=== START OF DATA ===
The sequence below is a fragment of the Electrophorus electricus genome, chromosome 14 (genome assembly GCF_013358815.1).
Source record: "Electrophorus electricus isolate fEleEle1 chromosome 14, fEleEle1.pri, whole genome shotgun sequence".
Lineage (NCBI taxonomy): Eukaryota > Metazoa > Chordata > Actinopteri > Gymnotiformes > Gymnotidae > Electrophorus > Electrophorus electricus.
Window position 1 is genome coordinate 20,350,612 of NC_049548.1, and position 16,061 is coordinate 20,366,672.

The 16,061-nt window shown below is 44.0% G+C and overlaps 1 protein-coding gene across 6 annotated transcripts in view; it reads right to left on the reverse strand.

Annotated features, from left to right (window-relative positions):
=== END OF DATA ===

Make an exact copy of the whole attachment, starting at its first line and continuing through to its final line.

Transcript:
The sequence below is a fragment of the Electrophorus electricus genome, chromosome 14 (genome assembly GCF_013358815.1).
Source record: "Electrophorus electricus isolate fEleEle1 chromosome 14, fEleEle1.pri, whole genome shotgun sequence".
Lineage (NCBI taxonomy): Eukaryota > Metazoa > Chordata > Actinopteri > Gymnotiformes > Gymnotidae > Electrophorus > Electrophorus electricus.
Window position 1 is genome coordinate 20,350,612 of NC_049548.1, and position 16,061 is coordinate 20,366,672.

The 16,061-nt window shown below is 44.0% G+C and overlaps 1 protein-coding gene across 6 annotated transcripts in view; it reads right to left on the reverse strand.

Annotated features, from left to right (window-relative positions):